The article notes that it is not surprising that there is a relationship between cholesterol modifying drugs and amnesia. One quarter of the body’s cholesterol is found in the brain. Cholesterol plays a crucial role in the formation of neuronal connection that are the underlying links for memory and cognition. Cholesterol also helps insulate neurons that speed up electrical transmissions.

The Scientific American Mind article notes that there is not a straightforward relationship between statins and dementia. It appears that only a small percentage of statin users experience cognitive losses. Moreover, there are even a few studies indicating a possible beneficial relationship. The relationships are complicated because of genetic and epigenetic differences among users and differences in the chemical formulations of statins. Nevertheless, there can be harmful effects.

So to reiterate my first two points, not everything that is good for your heart is good for your brain, and cholesterol is important and provides the basis for important functions. It is not simply some evil substance that needs to be removed. Now on to my third, personal point.

I can understand why most would argue that the heart is the most important organ. When the heart ceases to function, we cease to live. However there is the state where the heart is functioning fine, but there is no indication of useful electrical activity in the brain. What should be done in this case? If the patient has had the foresight to write a living will, that will can express the patient’s desires. Otherwise, the relatives must decide. As we have seen, in these cases disputes can arise, disputes that occasion public, religious, and political debate. As I am arguing that the brain is the most important organ, you should know where I stand in this debate.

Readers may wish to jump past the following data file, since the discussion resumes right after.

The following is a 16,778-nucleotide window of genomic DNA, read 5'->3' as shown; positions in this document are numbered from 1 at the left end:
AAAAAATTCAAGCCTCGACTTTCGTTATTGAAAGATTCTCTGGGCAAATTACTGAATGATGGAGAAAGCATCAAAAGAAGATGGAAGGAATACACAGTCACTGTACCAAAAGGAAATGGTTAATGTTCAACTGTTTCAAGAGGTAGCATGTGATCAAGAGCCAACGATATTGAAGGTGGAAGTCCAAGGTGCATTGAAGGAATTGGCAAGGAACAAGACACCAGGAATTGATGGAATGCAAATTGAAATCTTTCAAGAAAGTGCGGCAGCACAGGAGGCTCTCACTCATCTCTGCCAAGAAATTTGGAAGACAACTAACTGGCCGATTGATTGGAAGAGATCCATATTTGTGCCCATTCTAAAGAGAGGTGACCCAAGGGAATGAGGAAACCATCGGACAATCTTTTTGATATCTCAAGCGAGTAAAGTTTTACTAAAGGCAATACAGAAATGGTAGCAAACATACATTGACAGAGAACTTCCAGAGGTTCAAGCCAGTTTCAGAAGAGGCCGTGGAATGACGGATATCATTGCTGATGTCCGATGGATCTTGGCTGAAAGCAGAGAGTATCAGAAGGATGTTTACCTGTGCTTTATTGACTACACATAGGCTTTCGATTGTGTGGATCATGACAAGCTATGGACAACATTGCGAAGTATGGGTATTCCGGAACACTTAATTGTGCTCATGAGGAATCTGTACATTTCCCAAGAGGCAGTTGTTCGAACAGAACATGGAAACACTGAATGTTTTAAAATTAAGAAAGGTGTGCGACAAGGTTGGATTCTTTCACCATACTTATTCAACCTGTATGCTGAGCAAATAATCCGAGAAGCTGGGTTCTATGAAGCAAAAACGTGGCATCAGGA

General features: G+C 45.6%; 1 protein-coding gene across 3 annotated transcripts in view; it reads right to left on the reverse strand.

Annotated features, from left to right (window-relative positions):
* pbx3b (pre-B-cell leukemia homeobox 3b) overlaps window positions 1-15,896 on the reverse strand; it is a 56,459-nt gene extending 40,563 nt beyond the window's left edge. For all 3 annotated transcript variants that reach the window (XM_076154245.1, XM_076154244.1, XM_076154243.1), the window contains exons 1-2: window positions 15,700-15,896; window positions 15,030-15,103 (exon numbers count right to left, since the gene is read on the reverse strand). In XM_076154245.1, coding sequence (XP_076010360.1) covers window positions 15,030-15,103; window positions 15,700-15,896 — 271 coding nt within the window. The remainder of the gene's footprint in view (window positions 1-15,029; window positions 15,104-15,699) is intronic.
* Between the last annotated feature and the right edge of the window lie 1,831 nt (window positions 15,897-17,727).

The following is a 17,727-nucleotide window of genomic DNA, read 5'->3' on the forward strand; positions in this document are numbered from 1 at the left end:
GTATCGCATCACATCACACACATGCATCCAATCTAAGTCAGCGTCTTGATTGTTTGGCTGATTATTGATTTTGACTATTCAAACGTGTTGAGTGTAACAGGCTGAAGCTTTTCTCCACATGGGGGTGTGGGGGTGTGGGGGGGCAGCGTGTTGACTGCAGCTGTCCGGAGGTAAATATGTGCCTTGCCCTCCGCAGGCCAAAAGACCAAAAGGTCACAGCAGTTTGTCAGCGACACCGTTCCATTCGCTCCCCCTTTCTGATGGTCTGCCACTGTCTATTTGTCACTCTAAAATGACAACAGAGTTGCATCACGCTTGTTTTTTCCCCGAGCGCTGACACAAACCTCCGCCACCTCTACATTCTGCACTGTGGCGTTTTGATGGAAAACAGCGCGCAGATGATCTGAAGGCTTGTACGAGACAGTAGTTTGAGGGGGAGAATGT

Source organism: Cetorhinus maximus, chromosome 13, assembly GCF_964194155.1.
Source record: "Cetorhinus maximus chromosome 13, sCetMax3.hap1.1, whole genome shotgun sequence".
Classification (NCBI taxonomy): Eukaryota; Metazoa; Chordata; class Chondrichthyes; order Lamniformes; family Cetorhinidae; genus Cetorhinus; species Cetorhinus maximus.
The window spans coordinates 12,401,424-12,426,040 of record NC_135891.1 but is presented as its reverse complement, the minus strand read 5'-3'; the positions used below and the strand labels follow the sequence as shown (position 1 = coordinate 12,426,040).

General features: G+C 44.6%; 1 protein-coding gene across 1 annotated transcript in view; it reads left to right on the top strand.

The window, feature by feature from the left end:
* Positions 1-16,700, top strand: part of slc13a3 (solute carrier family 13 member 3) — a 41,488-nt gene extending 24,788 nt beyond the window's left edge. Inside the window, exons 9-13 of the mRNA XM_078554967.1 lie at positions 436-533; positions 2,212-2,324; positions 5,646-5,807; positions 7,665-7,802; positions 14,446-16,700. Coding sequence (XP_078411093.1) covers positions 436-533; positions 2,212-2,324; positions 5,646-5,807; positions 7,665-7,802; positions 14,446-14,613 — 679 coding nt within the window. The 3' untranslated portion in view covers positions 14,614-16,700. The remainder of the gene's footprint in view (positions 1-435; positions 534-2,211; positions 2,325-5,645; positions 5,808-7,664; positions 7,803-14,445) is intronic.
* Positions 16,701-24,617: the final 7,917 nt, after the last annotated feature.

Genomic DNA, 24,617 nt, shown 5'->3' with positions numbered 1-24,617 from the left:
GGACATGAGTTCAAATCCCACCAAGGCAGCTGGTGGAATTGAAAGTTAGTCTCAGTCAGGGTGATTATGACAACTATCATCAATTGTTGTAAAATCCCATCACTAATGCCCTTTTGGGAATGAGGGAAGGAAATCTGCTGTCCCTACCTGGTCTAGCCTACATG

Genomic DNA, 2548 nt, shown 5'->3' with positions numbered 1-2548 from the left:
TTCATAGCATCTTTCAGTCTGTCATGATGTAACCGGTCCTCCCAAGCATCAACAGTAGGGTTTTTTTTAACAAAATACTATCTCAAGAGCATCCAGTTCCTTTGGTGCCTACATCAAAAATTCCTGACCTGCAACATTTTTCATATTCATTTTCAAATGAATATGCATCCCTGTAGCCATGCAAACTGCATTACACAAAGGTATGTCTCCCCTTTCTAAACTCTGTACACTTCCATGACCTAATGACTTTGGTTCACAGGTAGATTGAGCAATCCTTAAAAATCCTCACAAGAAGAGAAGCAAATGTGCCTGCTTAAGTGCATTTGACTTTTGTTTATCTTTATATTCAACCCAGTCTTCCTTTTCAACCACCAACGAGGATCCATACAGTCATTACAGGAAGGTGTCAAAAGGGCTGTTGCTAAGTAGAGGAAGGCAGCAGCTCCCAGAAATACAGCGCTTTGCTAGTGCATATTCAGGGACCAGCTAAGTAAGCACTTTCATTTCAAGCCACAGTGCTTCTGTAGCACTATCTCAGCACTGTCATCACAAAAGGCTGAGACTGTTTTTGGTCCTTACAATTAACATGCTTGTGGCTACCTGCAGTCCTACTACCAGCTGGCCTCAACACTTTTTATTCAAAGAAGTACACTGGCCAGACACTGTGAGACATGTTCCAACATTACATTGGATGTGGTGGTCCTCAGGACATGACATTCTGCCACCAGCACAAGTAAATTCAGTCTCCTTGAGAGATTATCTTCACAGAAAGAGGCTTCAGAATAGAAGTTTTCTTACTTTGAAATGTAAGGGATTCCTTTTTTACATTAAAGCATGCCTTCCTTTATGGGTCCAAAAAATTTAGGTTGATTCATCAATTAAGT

Personally I would like to take this debate to another level. For the past few years I have been visiting an assisted living facility. Some residents are there because of physical impairments and frailty that limit their ability to assist themselves. Others are suffering from Alzheimer’s. Others do not understand where they are. Many have lost large portions of their personal memories. Others can stare at a television, but not be able to comprehend the story or the event. When I reach the level of cognitive impairment where I am unable to understand and interact with my environment, I no longer wish to live, regardless of the health of my heart. Again, this is my personal preference. I have no desire to impose it on others.

Please feel free to comment and leave your own opinions regarding this issue.

1Wenner Moyer, M. (2010). It’s Not Dementia, It’s Your Heart Medication. Scientific American Mind, September/October, 14-15.

 © Douglas Griffith and, 2010. Unauthorized use and/or duplication of this material without express and written permission from this blog’s author and/or owner is strictly prohibited. Excerpts and links may be used, provided that full and clear credit is given to Douglas Griffith and with appropriate and specific direction to the original content.